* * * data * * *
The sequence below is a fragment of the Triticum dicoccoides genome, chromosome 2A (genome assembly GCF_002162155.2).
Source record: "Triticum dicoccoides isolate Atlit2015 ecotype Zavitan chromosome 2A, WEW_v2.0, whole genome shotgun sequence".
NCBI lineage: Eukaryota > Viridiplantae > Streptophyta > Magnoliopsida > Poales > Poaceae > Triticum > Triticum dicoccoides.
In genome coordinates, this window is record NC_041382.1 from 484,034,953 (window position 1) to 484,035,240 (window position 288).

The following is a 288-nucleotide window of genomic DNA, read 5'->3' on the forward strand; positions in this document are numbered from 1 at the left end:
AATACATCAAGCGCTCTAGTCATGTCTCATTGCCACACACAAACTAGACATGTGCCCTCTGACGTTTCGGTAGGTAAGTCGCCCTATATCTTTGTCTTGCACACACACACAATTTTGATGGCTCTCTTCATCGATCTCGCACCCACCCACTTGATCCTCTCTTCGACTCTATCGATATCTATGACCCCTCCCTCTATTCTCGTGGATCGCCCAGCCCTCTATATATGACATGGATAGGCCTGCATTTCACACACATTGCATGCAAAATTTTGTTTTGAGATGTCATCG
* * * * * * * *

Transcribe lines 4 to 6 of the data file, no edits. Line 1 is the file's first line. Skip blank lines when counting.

In genome coordinates, this window is record NC_041382.1 from 484,034,953 (window position 1) to 484,035,240 (window position 288).

The following is a 288-nucleotide window of genomic DNA, read 5'->3' on the forward strand; positions in this document are numbered from 1 at the left end:
AATACATCAAGCGCTCTAGTCATGTCTCATTGCCACACACAAACTAGACATGTGCCCTCTGACGTTTCGGTAGGTAAGTCGCCCTATATCTTTGTCTTGCACACACACACAATTTTGATGGCTCTCTTCATCGATCTCGCACCCACCCACTTGATCCTCTCTTCGACTCTATCGATATCTATGACCCCTCCCTCTATTCTCGTGGATCGCCCAGCCCTCTATATATGACATGGATAGGCCTGCATTTCACACACATTGCATGCAAAATTTTGTTTTGAGATGTCATCG